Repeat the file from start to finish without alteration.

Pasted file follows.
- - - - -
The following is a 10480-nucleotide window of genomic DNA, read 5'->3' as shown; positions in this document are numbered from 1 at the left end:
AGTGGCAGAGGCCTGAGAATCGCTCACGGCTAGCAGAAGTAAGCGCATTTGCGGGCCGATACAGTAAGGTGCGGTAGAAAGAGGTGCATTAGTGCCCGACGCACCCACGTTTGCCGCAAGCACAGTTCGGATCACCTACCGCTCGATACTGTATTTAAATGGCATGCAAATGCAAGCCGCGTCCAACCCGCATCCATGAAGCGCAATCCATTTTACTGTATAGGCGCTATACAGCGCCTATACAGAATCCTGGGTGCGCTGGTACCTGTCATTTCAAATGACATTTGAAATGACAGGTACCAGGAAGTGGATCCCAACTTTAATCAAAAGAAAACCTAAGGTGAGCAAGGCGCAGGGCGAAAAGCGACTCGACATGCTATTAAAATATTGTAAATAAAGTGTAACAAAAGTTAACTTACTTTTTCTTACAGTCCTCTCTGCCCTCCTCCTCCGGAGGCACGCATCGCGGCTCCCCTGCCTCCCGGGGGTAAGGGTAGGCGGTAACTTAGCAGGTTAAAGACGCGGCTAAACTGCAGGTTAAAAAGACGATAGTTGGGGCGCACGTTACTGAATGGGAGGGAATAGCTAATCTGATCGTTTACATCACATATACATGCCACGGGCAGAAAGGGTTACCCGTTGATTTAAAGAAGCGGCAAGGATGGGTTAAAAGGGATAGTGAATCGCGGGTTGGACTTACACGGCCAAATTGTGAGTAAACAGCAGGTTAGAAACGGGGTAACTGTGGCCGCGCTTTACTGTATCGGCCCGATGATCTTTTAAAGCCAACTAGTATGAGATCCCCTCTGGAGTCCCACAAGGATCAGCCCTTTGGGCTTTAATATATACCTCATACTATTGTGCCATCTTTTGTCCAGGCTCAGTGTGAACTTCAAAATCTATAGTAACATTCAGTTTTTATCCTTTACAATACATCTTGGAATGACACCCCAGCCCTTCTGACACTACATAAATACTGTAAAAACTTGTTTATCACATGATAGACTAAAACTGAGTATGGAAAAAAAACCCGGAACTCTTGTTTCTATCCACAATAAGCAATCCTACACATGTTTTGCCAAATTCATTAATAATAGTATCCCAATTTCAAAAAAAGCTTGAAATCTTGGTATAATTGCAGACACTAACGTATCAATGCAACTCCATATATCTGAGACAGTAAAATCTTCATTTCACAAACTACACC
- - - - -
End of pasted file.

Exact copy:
The following is a 10480-nucleotide window of genomic DNA, read 5'->3' as shown; positions in this document are numbered from 1 at the left end:
AGTGGCAGAGGCCTGAGAATCGCTCACGGCTAGCAGAAGTAAGCGCATTTGCGGGCCGATACAGTAAGGTGCGGTAGAAAGAGGTGCATTAGTGCCCGACGCACCCACGTTTGCCGCAAGCACAGTTCGGATCACCTACCGCTCGATACTGTATTTAAATGGCATGCAAATGCAAGCCGCGTCCAACCCGCATCCATGAAGCGCAATCCATTTTACTGTATAGGCGCTATACAGCGCCTATACAGAATCCTGGGTGCGCTGGTACCTGTCATTTCAAATGACATTTGAAATGACAGGTACCAGGAAGTGGATCCCAACTTTAATCAAAAGAAAACCTAAGGTGAGCAAGGCGCAGGGCGAAAAGCGACTCGACATGCTATTAAAATATTGTAAATAAAGTGTAACAAAAGTTAACTTACTTTTTCTTACAGTCCTCTCTGCCCTCCTCCTCCGGAGGCACGCATCGCGGCTCCCCTGCCTCCCGGGGGTAAGGGTAGGCGGTAACTTAGCAGGTTAAAGACGCGGCTAAACTGCAGGTTAAAAAGACGATAGTTGGGGCGCACGTTACTGAATGGGAGGGAATAGCTAATCTGATCGTTTACATCACATATACATGCCACGGGCAGAAAGGGTTACCCGTTGATTTAAAGAAGCGGCAAGGATGGGTTAAAAGGGATAGTGAATCGCGGGTTGGACTTACACGGCCAAATTGTGAGTAAACAGCAGGTTAGAAACGGGGTAACTGTGGCCGCGCTTTACTGTATCGGCCCGATGATCTTTTAAAGCCAACTAGTATGAGATCCCCTCTGGAGTCCCACAAGGATCAGCCCTTTGGGCTTTAATATATACCTCATACTATTGTGCCATCTTTTGTCCAGGCTCAGTGTGAACTTCAAAATCTATAGTAACATTCAGTTTTTATCCTTTACAATACATCTTGGAATGACACCCCAGCCCTTCTGACACTACATAAATACTGTAAAAACTTGTTTATCACATGATAGACTAAAACTGAGTATGGAAAAAAAACCCGGAACTCTTGTTTCTATCCACAATAAGCAATCCTACACATGTTTTGCCAAATTCATTAATAATAGTATCCCAATTTCAAAAAAAGCTTGAAATCTTGGTATAATTGCAGACACTAACGTATCAATGCAACTCCATATATCTGAGACAGTAAAATCTTCATTTCACAAACTACACC